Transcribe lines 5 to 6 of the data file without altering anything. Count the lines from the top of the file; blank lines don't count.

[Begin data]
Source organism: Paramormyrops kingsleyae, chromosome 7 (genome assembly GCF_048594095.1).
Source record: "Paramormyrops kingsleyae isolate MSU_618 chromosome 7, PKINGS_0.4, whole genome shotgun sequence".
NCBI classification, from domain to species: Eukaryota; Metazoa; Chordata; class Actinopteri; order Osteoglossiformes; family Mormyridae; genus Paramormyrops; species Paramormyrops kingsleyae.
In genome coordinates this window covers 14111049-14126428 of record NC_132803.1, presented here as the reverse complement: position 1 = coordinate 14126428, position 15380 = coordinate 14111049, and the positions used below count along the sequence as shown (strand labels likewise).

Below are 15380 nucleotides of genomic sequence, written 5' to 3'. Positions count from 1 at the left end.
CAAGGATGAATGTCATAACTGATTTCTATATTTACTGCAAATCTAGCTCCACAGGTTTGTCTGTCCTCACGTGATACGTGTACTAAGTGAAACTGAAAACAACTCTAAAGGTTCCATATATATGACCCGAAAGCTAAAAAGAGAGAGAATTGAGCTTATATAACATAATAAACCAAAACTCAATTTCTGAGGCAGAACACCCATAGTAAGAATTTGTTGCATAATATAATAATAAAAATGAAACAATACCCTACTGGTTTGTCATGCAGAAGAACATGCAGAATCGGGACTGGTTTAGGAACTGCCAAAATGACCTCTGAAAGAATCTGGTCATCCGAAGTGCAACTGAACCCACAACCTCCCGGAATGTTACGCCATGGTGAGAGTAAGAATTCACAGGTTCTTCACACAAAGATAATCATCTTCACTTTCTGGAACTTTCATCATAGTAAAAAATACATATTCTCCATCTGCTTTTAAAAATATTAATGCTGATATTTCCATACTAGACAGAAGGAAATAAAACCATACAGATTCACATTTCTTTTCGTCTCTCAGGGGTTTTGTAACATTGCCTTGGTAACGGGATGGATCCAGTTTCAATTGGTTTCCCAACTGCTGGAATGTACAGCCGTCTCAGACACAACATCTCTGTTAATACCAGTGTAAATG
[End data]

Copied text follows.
Below are 15380 nucleotides of genomic sequence, written 5' to 3'. Positions count from 1 at the left end.
CAAGGATGAATGTCATAACTGATTTCTATATTTACTGCAAATCTAGCTCCACAGGTTTGTCTGTCCTCACGTGATACGTGTACTAAGTGAAACTGAAAACAACTCTAAAGGTTCCATATATATGACCCGAAAGCTAAAAAGAGAGAGAATTGAGCTTATATAACATAATAAACCAAAACTCAATTTCTGAGGCAGAACACCCATAGTAAGAATTTGTTGCATAATATAATAATAAAAATGAAACAATACCCTACTGGTTTGTCATGCAGAAGAACATGCAGAATCGGGACTGGTTTAGGAACTGCCAAAATGACCTCTGAAAGAATCTGGTCATCCGAAGTGCAACTGAACCCACAACCTCCCGGAATGTTACGCCATGGTGAGAGTAAGAATTCACAGGTTCTTCACACAAAGATAATCATCTTCACTTTCTGGAACTTTCATCATAGTAAAAAATACATATTCTCCATCTGCTTTTAAAAATATTAATGCTGATATTTCCATACTAGACAGAAGGAAATAAAACCATACAGATTCACATTTCTTTTCGTCTCTCAGGGGTTTTGTAACATTGCCTTGGTAACGGGATGGATCCAGTTTCAATTGGTTTCCCAACTGCTGGAATGTACAGCCGTCTCAGACACAACATCTCTGTTAATACCAGTGTAAATG